OldDogBlog post 12
The previous blogs got me to a point where I’m confident I can do this project with the self-imposed constraints of using a small FPGA in a BGA package with a 2-layer PCB as the goal. Time for the schematic.
When I started college I was pursuing a degree in architecture. Long story short, I realized that good architects were also, to some degree, good artists. It wasn’t long before I realized I had very little artistic ability and I subsequently changed majors to electrical engineering. Interestingly, engineering offered me opportunities to be…artistic. It turns out that schematics and PCB layouts are works of art. In fact, in the old days, we called a PCB layout and “artwork.”
Schematics can also tell a story. A good schematic makes it easy to follow flow and understand function. It should be clean with a lot of white space and copious notes describing the design. One way to make a schematic cleaner is to have as few net crossovers as possible. I like inputs on the left and outputs on the right of a symbol too, if possible.
The key component of any schematic is the symbols for the individual components. In a previous blog post I decided to use a company called MacroFab in Houston, TX to build and stuff the boards. They have a number of “house parts” available that are offered at discount prices and are guaranteed to be in stock. They also have KiCad symbols and footprints available so I downloaded the libraries. It is a good starting point and the component footprints have already been proven by MacroFab to be correct.
I then had to create my own symbols for the FPGA, USB/Serial port, oscillator, regulator, and several 0.1” headers. Overall there weren’t many symbols to create so the process went quickly. Symbols for FPGAs can be problematic because FPGA I/O pins can be inputs or outputs depending on how you use them. You might also have to swap FPGA pins during board layout in order to get things to fit and route better. Worse, the next time you use the part on a different project, the entire I/O pin out might be completely different.
For every symbol but the FPGA, it was easy enough to keep inputs on the left and outputs on the right. For the FPGA, I opted this time to not worry so much about inputs on the left etc. Instead I grouped all the I/O I expected to use on the upper part of the symbol with pins on the left and right sides. Pins I knew I wouldn’t use were put on the lower left and right sides of the symbol. Power pins were along the top and ground pins along the bottom. Configuration pins were grouped together along the bottom left side.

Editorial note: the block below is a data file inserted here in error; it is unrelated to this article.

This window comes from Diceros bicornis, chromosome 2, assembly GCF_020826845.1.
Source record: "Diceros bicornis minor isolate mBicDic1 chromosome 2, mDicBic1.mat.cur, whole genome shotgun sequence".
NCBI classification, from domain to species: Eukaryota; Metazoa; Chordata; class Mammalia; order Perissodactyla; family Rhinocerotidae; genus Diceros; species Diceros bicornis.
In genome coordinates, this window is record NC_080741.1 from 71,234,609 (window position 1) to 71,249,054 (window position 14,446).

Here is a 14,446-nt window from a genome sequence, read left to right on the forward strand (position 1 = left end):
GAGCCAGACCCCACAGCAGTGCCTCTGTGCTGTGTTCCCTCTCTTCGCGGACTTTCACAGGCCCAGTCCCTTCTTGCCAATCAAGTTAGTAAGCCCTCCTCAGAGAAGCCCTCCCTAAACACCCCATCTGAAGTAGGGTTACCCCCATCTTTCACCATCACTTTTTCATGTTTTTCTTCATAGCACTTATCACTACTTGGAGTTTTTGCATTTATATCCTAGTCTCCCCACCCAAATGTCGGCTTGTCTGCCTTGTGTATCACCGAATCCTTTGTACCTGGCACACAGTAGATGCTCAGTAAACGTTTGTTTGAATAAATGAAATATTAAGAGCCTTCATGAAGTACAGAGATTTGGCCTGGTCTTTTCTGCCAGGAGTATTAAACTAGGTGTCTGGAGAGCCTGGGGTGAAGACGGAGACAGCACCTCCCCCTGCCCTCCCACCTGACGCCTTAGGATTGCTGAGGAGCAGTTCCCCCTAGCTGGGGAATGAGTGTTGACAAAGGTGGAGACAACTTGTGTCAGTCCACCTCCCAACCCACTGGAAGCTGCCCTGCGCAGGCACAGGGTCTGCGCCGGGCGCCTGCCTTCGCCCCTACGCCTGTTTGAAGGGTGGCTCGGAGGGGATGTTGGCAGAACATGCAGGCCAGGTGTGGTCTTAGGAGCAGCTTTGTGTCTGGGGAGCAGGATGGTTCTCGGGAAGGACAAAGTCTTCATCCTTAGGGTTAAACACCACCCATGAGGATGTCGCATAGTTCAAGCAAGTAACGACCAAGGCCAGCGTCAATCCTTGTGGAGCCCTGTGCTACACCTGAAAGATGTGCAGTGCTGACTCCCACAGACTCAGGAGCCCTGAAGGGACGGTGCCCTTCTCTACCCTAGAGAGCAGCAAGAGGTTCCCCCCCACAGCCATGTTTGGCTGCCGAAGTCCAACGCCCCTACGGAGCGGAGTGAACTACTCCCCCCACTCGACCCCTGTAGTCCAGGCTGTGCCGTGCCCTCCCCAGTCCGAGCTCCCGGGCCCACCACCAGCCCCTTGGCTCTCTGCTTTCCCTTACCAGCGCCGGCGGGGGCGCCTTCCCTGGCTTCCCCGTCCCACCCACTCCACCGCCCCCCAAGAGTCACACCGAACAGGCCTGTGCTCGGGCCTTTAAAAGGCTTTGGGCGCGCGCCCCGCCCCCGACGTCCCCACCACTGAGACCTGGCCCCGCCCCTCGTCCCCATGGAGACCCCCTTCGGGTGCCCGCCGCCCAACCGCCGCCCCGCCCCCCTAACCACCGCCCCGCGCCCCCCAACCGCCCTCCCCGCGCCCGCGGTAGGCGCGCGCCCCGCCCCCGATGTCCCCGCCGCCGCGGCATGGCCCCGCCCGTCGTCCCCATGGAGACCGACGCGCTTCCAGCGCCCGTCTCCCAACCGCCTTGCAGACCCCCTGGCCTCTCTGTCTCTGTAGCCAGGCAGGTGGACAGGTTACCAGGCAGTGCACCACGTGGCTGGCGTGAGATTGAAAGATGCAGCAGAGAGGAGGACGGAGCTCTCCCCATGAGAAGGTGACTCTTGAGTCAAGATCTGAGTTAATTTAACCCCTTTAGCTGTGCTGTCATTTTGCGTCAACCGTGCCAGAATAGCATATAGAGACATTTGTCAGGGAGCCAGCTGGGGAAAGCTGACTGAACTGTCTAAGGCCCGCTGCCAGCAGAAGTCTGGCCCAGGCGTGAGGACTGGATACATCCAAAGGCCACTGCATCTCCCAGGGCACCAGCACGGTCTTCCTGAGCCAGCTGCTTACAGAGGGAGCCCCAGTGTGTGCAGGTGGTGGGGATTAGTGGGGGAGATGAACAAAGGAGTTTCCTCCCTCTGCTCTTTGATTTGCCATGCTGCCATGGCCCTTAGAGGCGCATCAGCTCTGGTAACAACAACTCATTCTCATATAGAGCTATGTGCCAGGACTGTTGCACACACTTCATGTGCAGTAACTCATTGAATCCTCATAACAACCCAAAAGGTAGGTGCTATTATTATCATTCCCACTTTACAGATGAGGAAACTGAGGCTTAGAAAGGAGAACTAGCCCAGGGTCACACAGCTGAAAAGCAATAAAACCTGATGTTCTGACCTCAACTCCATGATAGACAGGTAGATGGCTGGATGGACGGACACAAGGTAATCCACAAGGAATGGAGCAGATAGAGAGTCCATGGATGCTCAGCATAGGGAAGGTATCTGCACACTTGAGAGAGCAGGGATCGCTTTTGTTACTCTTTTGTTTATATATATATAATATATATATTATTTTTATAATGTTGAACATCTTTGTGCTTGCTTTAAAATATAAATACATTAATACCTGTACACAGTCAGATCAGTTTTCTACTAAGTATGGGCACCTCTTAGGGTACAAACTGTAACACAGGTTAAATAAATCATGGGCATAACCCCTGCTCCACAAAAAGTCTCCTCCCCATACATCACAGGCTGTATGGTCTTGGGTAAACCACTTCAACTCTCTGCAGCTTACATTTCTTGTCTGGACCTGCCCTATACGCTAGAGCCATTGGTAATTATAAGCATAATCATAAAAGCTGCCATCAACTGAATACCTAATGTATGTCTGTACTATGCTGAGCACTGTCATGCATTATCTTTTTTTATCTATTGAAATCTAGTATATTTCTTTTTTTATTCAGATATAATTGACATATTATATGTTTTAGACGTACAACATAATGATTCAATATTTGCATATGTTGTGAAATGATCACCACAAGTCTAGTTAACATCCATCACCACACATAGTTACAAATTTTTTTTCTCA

Knowing that I planned on using this FPGA for future projects, I first drew a generic symbol called 10M08_UBGA169_a. The “a” at the end indicates it is a baseline symbol that will allow me to make different symbols and simply change to “b”, “c” etc. I can then attach the same footprint to these different symbols. The generic symbol is shown in Figure 1. The symbol I used on the ezPixel schematic is 10M08_UBGA169_b.
Figure 1: Generic FPGA symbol
To accommodate my desire to minimize the number of wires crossing over each other on the drawing, I opted to connect all the FPGA I/O with hanging nets. Each net has a name indicating which FPGA pin it connects to. Not perfect, but the end result is workable as the number of signal nets is small.
There isn’t much to the schematic and it fits easily on a single page. The finished design is shown in Figure 2. NOTE: All of the source files to make ezPixel will be posted on GitHub and made open source after a crowd funding campaign in January, 2018.
Figure 2: ezPixel schematic.
I took a best guess on how the FPGA signals would connect to the translator chips and also picked some pins to connect to the USB/Serial chip. In all likelihood some pin swaps will happen during layout so best guesses are good enough.
Once the schematic is complete I ran design rule checks in KiCad to verify that nothing obvious was wrong with the design. This is a crucial step – before moving to layout the schematic should pass all design rule checks error free.
The final schematic includes mounting holes, fiducials, and has the power and ground planes established. With the design rules checks running error free, I can finally move to PCB layout.